Human comfort temperature (give or take for each individual) is roughly 21 Centigrade in a non-active, enclosed environment in which you are wearing comfortable clothes (i.e. your home or office.)

Girl in a cold room
Girl in a cold room

Here’s the thing. You are sitting in a comfortably heated room with your body about 1.5metres from an outside wall that has a temperature of 15 C. The question is: even though the air temperature is 21 C – would you feel hot or cold?

Well the answer is you will feel cold. Why?

Because even though the air temperature may be 21 C, of far greater influence on your body is the negative temperature of that outside wall. You are radiating out to it! Even in a centrally heated room you can still feel cold (and just by experience we know this to be true). This is what you are experiencing in those moments.

All objects absorb and radiate heat and emission always flows from hot to cold. This is as true for humans as it is for any other object above absolute zero. We feel absorption of heat as warming up, and we feel loss of heat as cooling down.

Humans can tolerate up to 5 degrees radiant heat difference under or over their ideal comfort levels and still feel reasonably comfortable. But beyond 5 degrees, people will feel uncomfortable (too hot or too cold) and they will start to adjust by:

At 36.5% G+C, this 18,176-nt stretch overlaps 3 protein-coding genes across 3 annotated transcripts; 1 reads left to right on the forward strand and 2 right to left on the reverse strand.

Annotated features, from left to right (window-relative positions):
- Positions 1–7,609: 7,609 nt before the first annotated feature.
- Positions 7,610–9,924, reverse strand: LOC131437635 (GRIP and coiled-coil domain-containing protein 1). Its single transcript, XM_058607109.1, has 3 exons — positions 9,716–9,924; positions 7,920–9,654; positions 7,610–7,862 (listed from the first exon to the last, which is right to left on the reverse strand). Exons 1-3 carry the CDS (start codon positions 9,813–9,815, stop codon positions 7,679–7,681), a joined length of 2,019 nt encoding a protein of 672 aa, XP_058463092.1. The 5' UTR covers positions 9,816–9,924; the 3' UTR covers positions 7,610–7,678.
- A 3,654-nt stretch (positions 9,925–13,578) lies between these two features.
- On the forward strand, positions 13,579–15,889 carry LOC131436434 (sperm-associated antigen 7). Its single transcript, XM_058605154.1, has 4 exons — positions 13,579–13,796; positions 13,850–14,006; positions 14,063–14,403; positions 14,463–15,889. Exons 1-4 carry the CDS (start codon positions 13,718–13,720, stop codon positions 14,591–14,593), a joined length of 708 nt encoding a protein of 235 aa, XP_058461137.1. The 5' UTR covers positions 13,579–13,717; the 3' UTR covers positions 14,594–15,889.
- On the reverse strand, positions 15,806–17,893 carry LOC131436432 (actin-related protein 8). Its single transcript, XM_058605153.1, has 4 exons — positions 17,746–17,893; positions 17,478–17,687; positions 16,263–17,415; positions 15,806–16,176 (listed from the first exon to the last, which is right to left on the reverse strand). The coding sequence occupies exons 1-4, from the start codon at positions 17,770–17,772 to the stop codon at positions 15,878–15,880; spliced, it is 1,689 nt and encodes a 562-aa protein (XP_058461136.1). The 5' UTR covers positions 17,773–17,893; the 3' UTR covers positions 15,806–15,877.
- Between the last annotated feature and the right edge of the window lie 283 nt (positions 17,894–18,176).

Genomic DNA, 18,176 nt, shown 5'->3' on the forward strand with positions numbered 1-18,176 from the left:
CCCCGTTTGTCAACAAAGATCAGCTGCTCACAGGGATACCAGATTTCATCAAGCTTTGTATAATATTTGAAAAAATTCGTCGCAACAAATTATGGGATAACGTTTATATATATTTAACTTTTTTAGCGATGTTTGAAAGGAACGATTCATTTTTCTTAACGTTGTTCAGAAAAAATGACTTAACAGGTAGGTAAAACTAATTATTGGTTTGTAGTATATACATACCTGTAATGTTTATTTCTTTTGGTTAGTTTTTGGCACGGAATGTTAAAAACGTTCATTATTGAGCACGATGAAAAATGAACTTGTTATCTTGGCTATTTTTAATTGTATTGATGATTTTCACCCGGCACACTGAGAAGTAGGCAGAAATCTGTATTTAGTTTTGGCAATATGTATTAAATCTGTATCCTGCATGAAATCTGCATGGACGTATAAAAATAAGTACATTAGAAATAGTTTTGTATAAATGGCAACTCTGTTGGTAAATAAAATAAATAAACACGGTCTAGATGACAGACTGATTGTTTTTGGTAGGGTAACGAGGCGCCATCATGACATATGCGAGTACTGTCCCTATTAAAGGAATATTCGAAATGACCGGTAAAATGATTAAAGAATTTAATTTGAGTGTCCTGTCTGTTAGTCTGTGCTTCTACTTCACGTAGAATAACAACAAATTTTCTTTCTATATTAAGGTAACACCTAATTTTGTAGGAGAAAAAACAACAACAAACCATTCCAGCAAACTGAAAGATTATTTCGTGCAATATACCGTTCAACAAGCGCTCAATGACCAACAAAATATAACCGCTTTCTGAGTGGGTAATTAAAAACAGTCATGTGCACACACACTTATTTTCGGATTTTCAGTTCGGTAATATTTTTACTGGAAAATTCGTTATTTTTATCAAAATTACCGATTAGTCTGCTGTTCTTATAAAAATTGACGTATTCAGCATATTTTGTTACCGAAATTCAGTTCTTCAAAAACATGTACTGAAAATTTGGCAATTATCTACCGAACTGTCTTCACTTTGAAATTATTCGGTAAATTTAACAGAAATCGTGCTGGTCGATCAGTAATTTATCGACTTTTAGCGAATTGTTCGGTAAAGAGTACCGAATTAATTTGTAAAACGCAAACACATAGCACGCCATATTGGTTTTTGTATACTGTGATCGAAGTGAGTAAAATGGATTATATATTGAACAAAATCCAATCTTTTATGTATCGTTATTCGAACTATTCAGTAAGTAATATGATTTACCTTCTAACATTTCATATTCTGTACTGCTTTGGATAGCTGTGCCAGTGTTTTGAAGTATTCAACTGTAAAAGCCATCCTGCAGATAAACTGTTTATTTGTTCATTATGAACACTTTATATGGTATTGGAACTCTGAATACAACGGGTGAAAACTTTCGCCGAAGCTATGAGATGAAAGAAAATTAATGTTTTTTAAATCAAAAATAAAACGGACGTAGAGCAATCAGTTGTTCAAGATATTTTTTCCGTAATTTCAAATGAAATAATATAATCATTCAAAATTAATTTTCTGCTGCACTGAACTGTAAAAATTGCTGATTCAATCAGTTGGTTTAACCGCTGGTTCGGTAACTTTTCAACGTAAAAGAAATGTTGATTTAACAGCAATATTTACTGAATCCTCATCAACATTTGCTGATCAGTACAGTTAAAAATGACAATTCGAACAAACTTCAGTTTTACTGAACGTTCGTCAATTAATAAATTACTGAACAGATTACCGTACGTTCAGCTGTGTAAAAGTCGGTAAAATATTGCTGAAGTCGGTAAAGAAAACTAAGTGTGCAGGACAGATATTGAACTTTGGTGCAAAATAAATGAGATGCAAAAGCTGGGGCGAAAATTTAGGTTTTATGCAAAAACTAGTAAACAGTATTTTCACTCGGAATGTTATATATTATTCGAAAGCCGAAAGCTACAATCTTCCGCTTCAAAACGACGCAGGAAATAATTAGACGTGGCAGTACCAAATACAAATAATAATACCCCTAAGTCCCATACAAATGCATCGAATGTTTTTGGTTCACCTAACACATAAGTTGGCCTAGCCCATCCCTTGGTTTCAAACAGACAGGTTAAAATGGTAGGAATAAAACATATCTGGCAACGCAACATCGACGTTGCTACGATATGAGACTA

– Adding (or removing) clothes;

– Adding (or reducing) levels of activity;

– Increasing (or decreasing) air temperature – and air movement (if that is possible).

But the fact remains none of those measures addresses the issue of the radiant temperature imbalance between the environment and the person.

Insulating the wall may or may not be possible or economical. You may not want to add more layers of clothing in a sitting room or office which should – after all – be comfortable; you won’t want to exercise during your favourite TV program (or if you’re preparing a presentation for your boss at work); and – being cost-conscious – you don’t want to “bump up the thermostat”.

Convection-based heating systems and wet central heating panels do not have a solution for increasing the mean radiant temperature of the environment without excessive additional expenditure of energy. As our page Infrared Fundamentals: Heat Transfer showed: these systems actually radiate little relative to their greater emission of energy to the air. Only systems that properly “Radiate” can address the issue, because that is how they heat the room: by heating objects in the environment (which raises mean radiant temperature), not the air.

The implication is: if you get your radiant heating right, you get your comfort heating right.

Read also “Preferred wavelengths for Comfort Heating” for more detail on the effects of different types of heat on human skin.

 

Publisher: Herschel Far Infrared